This much we know: prospective tenants undergo multiple, strenuous, onerous, innovative checks and are even obliged to pay for the ‘privilege.’ They provide personal and employer references, credit checks, bank statements: most letting agents and landlords request proof of ID, often kept on file contravening data protection. Soon renters will be obliged to submit DNA samples, and no - I’m not joking.
But you make it through. And there you are sitting safe at home when a burglar enters the lounge. He’s also got convictions for violence, with a talent for fraud. How the hell did he get in? Simple: he used a key.
One pragmatic suggestion currently in circulation would vastly improve conditions and security for renters. Several tenant rights groups have proposed that all landlords and letting agents should be required to undergo Criminal Record Bureau checks (CRB).
Before the crazier landlord trolls comment in a self-righteous froth that tenants should also be checked, hear me out: no matter what they do, tenants never hold a key to their landlord’s home.
The exception is when lodging, and the incoming bedroom tax bomb is detonating, and victims are advised to get lodgers. What if they are single women, perhaps with children? Who’s that living with them, now?
There are many tales, anecdotal, in the press and in law reports of landlords convicted of behaviour indicating they should not have ready access to a stranger’s house. For example, key-holders who have been convicted of rape… not a good sign of being trustworthy with that key, is it?
Cases like the landlord convicted after installing hidden cameras in his female tenants bedrooms, who could have emerged from prison and immediately reconvene his landlording – there’s nothing to stop him. The case below is especially nasty: the landlord was already on the sex offenders register, but raped his vulnerable, fifteen year old ‘tenant’ in return for her being allowed to keep a roof over her head.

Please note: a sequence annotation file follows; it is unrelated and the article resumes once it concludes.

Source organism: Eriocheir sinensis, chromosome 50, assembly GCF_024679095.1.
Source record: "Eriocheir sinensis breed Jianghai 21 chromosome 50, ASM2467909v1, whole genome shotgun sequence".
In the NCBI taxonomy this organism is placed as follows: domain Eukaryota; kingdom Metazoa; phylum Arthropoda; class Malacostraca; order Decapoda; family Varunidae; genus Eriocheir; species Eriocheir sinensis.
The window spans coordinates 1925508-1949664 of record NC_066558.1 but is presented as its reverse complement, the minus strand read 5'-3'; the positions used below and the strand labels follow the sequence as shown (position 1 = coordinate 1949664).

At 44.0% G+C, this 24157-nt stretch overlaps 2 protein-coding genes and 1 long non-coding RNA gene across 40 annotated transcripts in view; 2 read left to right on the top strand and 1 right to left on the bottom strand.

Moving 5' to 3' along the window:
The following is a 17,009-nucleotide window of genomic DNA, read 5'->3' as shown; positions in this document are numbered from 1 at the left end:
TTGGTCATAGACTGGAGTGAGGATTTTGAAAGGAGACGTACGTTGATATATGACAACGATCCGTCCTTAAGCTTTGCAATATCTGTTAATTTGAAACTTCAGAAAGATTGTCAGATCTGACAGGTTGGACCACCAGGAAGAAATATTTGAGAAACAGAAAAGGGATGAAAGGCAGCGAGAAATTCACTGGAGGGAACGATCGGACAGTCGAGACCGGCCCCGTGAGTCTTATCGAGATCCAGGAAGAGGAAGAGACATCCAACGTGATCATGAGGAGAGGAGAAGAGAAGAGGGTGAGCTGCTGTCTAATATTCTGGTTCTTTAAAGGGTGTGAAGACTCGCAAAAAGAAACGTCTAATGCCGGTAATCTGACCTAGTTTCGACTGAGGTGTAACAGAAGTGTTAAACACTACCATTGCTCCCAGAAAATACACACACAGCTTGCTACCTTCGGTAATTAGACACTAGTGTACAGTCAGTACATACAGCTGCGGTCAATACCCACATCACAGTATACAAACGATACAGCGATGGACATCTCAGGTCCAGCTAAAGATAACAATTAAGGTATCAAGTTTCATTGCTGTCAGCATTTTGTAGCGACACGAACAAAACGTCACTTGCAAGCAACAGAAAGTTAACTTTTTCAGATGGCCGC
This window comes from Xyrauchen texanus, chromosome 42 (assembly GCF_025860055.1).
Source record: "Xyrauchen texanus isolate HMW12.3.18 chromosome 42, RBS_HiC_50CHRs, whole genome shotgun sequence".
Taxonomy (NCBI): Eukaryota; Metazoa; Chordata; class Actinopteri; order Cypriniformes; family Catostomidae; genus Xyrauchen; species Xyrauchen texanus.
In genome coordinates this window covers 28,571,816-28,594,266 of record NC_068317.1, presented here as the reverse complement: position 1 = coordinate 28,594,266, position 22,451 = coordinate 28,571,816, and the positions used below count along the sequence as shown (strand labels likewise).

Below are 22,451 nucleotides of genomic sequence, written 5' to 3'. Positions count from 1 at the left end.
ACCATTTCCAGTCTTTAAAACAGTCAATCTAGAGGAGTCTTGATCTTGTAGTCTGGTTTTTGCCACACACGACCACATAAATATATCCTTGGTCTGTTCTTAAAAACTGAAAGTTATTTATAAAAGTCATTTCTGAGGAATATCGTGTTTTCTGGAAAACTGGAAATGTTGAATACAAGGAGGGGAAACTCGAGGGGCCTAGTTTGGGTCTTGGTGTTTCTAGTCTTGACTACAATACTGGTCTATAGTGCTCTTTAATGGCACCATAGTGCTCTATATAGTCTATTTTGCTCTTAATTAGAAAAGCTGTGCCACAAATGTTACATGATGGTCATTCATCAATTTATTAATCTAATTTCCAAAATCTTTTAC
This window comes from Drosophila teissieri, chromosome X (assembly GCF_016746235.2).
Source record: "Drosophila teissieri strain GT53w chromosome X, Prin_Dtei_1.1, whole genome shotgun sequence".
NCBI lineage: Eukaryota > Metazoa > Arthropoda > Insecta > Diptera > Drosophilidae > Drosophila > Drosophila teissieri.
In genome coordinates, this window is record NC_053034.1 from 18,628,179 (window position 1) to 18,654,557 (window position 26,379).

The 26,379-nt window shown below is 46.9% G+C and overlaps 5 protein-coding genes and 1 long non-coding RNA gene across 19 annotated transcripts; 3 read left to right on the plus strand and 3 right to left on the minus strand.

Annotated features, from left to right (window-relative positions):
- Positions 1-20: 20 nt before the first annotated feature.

One landlord I know let his HMO specifically to models (I sneaked under the wire somehow) and was found creeping into our rooms during the day to sniff our bed clothes. I also have a friend whose landlord offered to ‘go easy’ on her when she was in arrears if ‘she was nice to him.’ (I don’t think he meant baking him fairy cakes.)
And it’s not just the private sector: a housing association once sent round several workmen to renovate a block, and many female tenants, myself included, reported them for grotesquely inappropriate behaviour while working inside flats. No action was taken. It was, they said: ‘our word against theirs.’
All tenants are vulnerable. Sleaziness and intimidation are regular hazards for (especially, but not solely) female tenants. Would CRB checks prevent abuses? Not entirely.
But forcing prospective landlords, housing providers and letting agents to demonstrate a record free of violent crime and sexual offences would at least allow tenants to check their landlord isn’t just violent, abusive and dangerous, but all that whilst holding their front door key. If landlords are to become professional, this is essential. Then we can tackle the harassment.